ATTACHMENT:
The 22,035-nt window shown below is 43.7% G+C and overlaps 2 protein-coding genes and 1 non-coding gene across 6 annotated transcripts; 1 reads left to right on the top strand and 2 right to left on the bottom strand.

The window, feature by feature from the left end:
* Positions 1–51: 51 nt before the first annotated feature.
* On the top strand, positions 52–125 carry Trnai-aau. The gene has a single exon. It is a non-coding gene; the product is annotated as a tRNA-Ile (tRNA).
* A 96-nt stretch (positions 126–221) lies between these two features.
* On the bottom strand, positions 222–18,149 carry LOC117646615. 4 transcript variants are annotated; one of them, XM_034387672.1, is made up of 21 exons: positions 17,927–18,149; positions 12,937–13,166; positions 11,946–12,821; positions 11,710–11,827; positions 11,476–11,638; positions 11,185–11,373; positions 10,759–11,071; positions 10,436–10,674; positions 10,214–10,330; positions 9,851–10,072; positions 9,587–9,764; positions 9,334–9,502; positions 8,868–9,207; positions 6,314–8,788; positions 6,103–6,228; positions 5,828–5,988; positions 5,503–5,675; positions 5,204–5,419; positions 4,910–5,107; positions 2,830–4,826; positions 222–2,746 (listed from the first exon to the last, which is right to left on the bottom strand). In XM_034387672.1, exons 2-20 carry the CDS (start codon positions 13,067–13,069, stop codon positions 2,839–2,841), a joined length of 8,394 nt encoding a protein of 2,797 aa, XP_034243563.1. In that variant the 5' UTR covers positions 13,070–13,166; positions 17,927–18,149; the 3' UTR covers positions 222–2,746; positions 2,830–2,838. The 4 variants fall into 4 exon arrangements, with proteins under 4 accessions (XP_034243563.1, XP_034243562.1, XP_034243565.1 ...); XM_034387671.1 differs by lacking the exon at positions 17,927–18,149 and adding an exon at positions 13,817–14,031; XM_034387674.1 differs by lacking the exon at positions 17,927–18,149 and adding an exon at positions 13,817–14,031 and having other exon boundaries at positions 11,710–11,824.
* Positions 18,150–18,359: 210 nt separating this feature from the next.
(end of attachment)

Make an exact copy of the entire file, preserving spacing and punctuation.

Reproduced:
The 22,035-nt window shown below is 43.7% G+C and overlaps 2 protein-coding genes and 1 non-coding gene across 6 annotated transcripts; 1 reads left to right on the top strand and 2 right to left on the bottom strand.

The window, feature by feature from the left end:
* Positions 1–51: 51 nt before the first annotated feature.
* On the top strand, positions 52–125 carry Trnai-aau. The gene has a single exon. It is a non-coding gene; the product is annotated as a tRNA-Ile (tRNA).
* A 96-nt stretch (positions 126–221) lies between these two features.
* On the bottom strand, positions 222–18,149 carry LOC117646615. 4 transcript variants are annotated; one of them, XM_034387672.1, is made up of 21 exons: positions 17,927–18,149; positions 12,937–13,166; positions 11,946–12,821; positions 11,710–11,827; positions 11,476–11,638; positions 11,185–11,373; positions 10,759–11,071; positions 10,436–10,674; positions 10,214–10,330; positions 9,851–10,072; positions 9,587–9,764; positions 9,334–9,502; positions 8,868–9,207; positions 6,314–8,788; positions 6,103–6,228; positions 5,828–5,988; positions 5,503–5,675; positions 5,204–5,419; positions 4,910–5,107; positions 2,830–4,826; positions 222–2,746 (listed from the first exon to the last, which is right to left on the bottom strand). In XM_034387672.1, exons 2-20 carry the CDS (start codon positions 13,067–13,069, stop codon positions 2,839–2,841), a joined length of 8,394 nt encoding a protein of 2,797 aa, XP_034243563.1. In that variant the 5' UTR covers positions 13,070–13,166; positions 17,927–18,149; the 3' UTR covers positions 222–2,746; positions 2,830–2,838. The 4 variants fall into 4 exon arrangements, with proteins under 4 accessions (XP_034243563.1, XP_034243562.1, XP_034243565.1 ...); XM_034387671.1 differs by lacking the exon at positions 17,927–18,149 and adding an exon at positions 13,817–14,031; XM_034387674.1 differs by lacking the exon at positions 17,927–18,149 and adding an exon at positions 13,817–14,031 and having other exon boundaries at positions 11,710–11,824.
* Positions 18,150–18,359: 210 nt separating this feature from the next.